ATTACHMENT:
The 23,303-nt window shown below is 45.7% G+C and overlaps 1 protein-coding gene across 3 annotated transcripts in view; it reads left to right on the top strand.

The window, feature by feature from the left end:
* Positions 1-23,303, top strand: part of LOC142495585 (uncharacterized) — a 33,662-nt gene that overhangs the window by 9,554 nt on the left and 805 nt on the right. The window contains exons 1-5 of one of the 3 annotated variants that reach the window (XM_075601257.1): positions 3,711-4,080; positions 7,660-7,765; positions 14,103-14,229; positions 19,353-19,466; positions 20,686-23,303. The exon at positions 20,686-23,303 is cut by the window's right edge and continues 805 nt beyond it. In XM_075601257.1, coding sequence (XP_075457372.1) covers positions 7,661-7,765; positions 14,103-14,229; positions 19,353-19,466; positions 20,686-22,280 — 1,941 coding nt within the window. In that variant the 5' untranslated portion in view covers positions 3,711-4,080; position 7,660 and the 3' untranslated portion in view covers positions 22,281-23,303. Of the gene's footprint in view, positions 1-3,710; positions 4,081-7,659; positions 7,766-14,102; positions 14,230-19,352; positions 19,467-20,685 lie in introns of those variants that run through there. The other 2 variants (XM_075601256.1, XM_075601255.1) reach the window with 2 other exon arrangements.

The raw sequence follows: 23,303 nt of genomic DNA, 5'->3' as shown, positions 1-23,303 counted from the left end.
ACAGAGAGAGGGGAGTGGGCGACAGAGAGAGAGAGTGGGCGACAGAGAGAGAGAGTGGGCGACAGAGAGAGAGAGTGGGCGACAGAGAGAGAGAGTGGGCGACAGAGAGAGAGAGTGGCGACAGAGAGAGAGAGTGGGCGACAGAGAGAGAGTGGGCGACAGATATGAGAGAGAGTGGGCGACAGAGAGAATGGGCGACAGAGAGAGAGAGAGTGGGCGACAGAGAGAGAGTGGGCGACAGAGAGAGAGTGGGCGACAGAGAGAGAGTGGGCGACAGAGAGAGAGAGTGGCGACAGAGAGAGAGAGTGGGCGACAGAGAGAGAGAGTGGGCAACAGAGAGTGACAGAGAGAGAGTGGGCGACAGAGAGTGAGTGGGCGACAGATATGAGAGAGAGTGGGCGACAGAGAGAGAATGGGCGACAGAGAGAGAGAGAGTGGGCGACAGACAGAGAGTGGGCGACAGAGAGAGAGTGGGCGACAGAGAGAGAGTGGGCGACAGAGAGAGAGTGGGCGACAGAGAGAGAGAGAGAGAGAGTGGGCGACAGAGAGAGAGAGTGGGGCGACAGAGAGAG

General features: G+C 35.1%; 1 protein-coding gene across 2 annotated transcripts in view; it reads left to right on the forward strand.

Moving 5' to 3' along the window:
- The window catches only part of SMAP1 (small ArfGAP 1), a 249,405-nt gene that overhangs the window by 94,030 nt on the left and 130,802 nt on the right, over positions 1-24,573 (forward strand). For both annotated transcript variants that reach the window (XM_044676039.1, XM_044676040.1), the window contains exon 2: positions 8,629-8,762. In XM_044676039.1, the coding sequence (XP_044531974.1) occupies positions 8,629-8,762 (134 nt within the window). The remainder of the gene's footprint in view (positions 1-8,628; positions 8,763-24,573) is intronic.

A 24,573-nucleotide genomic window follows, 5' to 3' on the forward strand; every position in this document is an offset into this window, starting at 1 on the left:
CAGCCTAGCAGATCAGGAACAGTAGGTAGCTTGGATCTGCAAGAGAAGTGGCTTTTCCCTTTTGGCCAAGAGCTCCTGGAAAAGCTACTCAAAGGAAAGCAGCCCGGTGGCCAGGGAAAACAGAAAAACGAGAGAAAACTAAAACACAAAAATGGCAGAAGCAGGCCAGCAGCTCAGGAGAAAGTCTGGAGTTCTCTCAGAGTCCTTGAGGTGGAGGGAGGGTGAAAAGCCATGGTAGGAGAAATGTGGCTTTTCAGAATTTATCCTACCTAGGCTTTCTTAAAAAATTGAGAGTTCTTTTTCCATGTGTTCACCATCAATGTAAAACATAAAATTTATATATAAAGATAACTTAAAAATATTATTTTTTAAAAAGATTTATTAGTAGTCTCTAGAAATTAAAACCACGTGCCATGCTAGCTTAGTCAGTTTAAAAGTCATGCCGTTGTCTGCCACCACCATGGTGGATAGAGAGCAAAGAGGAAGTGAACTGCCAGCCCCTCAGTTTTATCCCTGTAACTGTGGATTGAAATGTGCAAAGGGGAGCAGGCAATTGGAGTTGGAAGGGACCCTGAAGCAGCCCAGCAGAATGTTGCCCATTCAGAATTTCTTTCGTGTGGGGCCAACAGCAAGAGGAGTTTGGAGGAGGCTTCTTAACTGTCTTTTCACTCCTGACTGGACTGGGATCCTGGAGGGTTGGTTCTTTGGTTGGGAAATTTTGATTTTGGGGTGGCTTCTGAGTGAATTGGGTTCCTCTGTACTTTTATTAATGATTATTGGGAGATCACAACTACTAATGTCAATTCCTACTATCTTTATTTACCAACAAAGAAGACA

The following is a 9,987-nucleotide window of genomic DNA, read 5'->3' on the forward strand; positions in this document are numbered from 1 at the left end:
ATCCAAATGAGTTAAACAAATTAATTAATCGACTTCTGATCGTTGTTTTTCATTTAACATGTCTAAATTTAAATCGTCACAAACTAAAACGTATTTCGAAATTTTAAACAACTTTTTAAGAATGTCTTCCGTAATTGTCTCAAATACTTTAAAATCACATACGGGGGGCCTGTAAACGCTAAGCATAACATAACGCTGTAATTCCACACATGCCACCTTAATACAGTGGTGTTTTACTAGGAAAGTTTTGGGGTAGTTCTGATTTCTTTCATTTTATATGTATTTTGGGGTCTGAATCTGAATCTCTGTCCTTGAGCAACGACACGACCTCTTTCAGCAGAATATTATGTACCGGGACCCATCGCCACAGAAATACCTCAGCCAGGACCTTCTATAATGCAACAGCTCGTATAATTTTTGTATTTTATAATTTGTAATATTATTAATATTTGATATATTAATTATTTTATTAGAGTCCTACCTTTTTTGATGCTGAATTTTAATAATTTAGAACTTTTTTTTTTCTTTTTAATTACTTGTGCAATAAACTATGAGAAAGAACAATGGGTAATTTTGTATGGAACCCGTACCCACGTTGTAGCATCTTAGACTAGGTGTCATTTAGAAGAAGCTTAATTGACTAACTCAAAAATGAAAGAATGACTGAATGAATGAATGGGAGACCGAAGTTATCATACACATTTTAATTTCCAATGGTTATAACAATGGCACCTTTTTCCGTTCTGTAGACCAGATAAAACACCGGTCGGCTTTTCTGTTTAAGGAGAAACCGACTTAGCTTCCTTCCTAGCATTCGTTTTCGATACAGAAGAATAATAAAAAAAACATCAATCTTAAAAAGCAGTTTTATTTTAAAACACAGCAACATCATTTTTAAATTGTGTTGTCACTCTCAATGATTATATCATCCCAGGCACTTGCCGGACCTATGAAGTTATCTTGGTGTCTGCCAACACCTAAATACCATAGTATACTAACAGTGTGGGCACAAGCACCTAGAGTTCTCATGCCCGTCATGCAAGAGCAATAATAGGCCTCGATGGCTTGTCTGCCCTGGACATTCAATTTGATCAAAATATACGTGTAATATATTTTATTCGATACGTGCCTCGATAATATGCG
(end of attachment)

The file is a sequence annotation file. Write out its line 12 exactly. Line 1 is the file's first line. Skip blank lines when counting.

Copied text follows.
ATCCAAATGAGTTAAACAAATTAATTAATCGACTTCTGATCGTTGTTTTTCATTTAACATGTCTAAATTTAAATCGTCACAAACTAAAACGTATTTCGAAATTTTAAACAACTTTTTAAGAATGTCTTCCGTAATTGTCTCAAATACTTTAAAATCACATACGGGGGGCCTGTAAACGCTAAGCATAACATAACGCTGTAATTCCACACATGCCACCTTAATACAGTGGTGTTTTACTAGGAAAGTTTTGGGGTAGTTCTGATTTCTTTCATTTTATATGTATTTTGGGGTCTGAATCTGAATCTCTGTCCTTGAGCAACGACACGACCTCTTTCAGCAGAATATTATGTACCGGGACCCATCGCCACAGAAATACCTCAGCCAGGACCTTCTATAATGCAACAGCTCGTATAATTTTTGTATTTTATAATTTGTAATATTATTAATATTTGATATATTAATTATTTTATTAGAGTCCTACCTTTTTTGATGCTGAATTTTAATAATTTAGAACTTTTTTTTTTCTTTTTAATTACTTGTGCAATAAACTATGAGAAAGAACAATGGGTAATTTTGTATGGAACCCGTACCCACGTTGTAGCATCTTAGACTAGGTGTCATTTAGAAGAAGCTTAATTGACTAACTCAAAAATGAAAGAATGACTGAATGAATGAATGGGAGACCGAAGTTATCATACACATTTTAATTTCCAATGGTTATAACAATGGCACCTTTTTCCGTTCTGTAGACCAGATAAAACACCGGTCGGCTTTTCTGTTTAAGGAGAAACCGACTTAGCTTCCTTCCTAGCATTCGTTTTCGATACAGAAGAATAATAAAAAAAACATCAATCTTAAAAAGCAGTTTTATTTTAAAACACAGCAACATCATTTTTAAATTGTGTTGTCACTCTCAATGATTATATCATCCCAGGCACTTGCCGGACCTATGAAGTTATCTTGGTGTCTGCCAACACCTAAATACCATAGTATACTAACAGTGTGGGCACAAGCACCTAGAGTTCTCATGCCCGTCATGCAAGAGCAATAATAGGCCTCGATGGCTTGTCTGCCCTGGACATTCAATTTGATCAAAATATACGTGTAATATATTTTATTCGATACGTGCCTCGATAATATGCG